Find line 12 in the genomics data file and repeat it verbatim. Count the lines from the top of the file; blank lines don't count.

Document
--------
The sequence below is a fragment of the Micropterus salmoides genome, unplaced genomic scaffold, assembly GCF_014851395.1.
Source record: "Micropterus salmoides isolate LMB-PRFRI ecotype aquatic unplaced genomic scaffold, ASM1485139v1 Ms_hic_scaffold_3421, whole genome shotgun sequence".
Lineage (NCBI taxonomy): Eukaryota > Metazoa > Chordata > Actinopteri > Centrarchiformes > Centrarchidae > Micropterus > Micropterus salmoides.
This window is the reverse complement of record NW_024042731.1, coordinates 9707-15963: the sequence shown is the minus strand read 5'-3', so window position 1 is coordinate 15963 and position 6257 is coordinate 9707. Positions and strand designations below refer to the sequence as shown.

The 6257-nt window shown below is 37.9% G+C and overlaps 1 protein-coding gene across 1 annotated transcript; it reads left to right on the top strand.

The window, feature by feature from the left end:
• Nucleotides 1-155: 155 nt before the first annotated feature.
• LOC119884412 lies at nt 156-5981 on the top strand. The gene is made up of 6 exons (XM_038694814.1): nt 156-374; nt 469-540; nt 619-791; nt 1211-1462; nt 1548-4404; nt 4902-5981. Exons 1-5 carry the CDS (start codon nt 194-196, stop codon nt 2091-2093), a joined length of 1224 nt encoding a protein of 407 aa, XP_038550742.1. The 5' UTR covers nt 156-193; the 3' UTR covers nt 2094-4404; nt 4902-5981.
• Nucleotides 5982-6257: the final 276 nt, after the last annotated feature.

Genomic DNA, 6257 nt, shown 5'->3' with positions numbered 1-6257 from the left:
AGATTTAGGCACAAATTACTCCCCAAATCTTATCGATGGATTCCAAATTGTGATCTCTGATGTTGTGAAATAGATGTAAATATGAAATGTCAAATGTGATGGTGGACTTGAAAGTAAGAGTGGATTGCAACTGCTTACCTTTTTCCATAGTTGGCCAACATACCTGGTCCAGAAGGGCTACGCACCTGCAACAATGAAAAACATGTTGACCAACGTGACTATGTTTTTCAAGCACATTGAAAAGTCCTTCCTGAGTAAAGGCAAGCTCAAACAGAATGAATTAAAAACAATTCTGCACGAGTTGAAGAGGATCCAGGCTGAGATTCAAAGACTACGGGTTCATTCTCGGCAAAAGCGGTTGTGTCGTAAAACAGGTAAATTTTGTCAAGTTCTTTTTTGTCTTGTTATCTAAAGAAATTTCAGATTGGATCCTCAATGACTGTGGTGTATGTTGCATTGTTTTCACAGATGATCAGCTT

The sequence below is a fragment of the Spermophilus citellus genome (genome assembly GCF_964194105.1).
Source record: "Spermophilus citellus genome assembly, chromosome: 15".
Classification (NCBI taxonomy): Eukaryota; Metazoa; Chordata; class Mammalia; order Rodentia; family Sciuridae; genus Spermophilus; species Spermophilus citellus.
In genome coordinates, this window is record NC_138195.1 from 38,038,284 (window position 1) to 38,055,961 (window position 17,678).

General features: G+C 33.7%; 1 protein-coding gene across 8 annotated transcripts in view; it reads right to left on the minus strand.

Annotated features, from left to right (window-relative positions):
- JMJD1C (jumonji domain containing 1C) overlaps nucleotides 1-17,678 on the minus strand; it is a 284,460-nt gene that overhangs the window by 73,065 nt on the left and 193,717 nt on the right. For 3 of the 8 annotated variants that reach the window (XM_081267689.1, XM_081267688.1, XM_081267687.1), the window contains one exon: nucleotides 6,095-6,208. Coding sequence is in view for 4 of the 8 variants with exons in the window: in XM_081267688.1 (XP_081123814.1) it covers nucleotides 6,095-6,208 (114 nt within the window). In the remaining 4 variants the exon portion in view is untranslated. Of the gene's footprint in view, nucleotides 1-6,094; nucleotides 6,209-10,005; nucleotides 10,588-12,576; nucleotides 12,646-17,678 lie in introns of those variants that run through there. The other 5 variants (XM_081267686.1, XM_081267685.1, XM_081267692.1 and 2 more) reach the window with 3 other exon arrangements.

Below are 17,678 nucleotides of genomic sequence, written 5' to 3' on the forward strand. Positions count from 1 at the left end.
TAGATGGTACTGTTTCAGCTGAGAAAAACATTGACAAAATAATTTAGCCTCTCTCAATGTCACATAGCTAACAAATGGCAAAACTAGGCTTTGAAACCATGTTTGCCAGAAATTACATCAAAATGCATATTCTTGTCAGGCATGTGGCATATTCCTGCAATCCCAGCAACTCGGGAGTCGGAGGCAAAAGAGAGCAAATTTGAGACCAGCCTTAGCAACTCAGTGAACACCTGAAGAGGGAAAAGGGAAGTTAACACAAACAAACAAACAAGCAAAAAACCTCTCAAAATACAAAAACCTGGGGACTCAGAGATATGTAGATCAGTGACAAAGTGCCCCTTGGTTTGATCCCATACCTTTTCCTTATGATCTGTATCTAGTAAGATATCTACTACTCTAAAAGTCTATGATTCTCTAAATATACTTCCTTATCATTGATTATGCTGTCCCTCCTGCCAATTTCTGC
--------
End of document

The sequence below is a fragment of the Spermophilus citellus genome (genome assembly GCF_964194105.1).